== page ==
Posts Tagged ‘media coverage of stuttering’
David Haas, from Syracuse, New York, gives a great talk about his experience with stuttering at TEDx Syracuse University 2014.
He gave me permission to share his talk here on the blog. Great job, David.
Check out this great article (by Susan Scutti) that appeared yesterday in Medical Daily, titled “The Truth About Stutterers: Can Everyone Who Stammers Overcome The Condition?” I’m quoted toward the end of the article!!
What afflicts four times as many males as females while affecting roughly three million Americans overall? Stuttering. Among the five percent of children who stammer for six months or more during early childhood, the majority naturally outgrow this communication disorder while others continue to struggle with this problem long term. A person is considered a stutterer when their fluency or flow of speech is broken by repetition (ma-ma-ma-maybe), prolongations (ffffor real), or unusual stops in the middle of a phrase or sentence when no sound is produced at all. In the struggle to communicate, some people may make odd faces or move their bodies in a strange way.
Experts believe genetics may contribute to the condition since nearly 60 percent of those who stammer have a family member who does as well. Children with a developmental delay or some other kind of language learning problem are also more likely to stutter. Other more subtle issues may also contribute to the development of this communication disorder. Recent neurological research, for instance, has revealed that the brains of people who stutter may be wired slightly differently and for this reason they may have trouble planning speech. Some believe that family dynamics may impact a child’s ability to communicate fluently yet, according to the Stuttering Foundation, those who stutter are no more likely to have psychological or emotional problems than those who do not. One recent study found that stuttering preschoolers did not have innately different temperaments than those who did not stutter. Emotional trauma, then, should not be considered a root cause of stuttering.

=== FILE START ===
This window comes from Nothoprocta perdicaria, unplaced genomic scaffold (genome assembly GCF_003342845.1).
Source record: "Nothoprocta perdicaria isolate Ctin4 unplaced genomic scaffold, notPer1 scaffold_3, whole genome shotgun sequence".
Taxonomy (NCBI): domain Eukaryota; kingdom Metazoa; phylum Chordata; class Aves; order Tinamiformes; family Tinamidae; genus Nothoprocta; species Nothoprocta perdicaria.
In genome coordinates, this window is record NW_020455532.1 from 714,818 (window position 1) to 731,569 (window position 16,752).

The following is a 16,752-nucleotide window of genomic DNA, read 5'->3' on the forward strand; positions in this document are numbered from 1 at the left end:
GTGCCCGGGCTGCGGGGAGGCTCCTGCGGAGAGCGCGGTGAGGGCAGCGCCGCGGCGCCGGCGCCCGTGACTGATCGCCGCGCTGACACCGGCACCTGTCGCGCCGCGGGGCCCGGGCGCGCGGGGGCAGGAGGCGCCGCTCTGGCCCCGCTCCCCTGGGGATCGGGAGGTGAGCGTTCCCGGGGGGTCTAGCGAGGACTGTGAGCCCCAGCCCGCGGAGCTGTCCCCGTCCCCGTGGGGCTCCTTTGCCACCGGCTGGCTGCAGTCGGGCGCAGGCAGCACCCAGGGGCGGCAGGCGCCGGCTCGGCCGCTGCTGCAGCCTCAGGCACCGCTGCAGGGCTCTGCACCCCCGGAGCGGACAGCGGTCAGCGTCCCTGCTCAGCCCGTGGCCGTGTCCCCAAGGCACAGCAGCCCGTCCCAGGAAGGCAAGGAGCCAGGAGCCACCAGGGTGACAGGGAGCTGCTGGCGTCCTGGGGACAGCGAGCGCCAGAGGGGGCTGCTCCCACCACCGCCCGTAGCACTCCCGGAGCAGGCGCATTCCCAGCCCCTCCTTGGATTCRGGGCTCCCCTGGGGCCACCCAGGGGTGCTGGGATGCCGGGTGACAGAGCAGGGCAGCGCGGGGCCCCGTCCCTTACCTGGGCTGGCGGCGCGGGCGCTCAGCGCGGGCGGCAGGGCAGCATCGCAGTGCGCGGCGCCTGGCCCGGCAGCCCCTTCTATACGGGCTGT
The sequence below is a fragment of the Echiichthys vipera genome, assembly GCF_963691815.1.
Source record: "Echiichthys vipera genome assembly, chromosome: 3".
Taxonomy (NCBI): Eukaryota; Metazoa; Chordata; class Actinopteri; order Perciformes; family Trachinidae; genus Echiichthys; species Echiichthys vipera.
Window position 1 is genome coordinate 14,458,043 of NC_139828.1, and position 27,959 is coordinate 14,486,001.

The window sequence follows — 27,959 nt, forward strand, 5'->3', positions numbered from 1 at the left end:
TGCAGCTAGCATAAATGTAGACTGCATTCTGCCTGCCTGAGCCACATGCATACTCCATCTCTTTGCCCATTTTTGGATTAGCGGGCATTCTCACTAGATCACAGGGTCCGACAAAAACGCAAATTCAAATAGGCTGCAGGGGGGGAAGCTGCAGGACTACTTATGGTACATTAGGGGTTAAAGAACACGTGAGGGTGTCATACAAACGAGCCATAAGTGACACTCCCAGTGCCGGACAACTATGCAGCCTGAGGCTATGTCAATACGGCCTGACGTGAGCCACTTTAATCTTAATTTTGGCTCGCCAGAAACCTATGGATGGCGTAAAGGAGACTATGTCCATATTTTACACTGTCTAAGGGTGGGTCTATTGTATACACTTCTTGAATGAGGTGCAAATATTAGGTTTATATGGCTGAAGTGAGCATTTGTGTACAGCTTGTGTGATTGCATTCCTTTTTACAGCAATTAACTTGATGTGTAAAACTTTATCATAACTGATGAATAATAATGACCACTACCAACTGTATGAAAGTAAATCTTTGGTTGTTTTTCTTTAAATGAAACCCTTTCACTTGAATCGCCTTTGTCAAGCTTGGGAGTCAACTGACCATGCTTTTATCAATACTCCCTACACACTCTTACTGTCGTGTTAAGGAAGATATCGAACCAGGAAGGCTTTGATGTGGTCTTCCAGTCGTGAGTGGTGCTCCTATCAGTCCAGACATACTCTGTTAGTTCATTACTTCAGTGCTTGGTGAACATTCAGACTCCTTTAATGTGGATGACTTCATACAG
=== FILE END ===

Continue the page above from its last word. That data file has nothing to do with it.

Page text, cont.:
According to speech experts, the best prevention is early intervention yet as the story of the English king, George VI, which was dramatized in the movie, The King’s Speech, even late treatment can be a life-changer — the king was in his 40s when he met the famous speech therapist, Lionel Logue.
A beautiful story well-worth repeating is that of the voice of Darth Vader, otherwise known as James Earl Jones. Few people know that Jones was once a stutterer and from early childhood through high school, he found it difficult to speak. Yet he calls one man, the poet Donald Crouch, “the father of my voice.” A former college Professor and contemporary of Robert Frost who retired to a farm near the Michigan town where Jones lived, he discovered there was a need for educators in the area so he decided to teach at the nearby agricultural high school.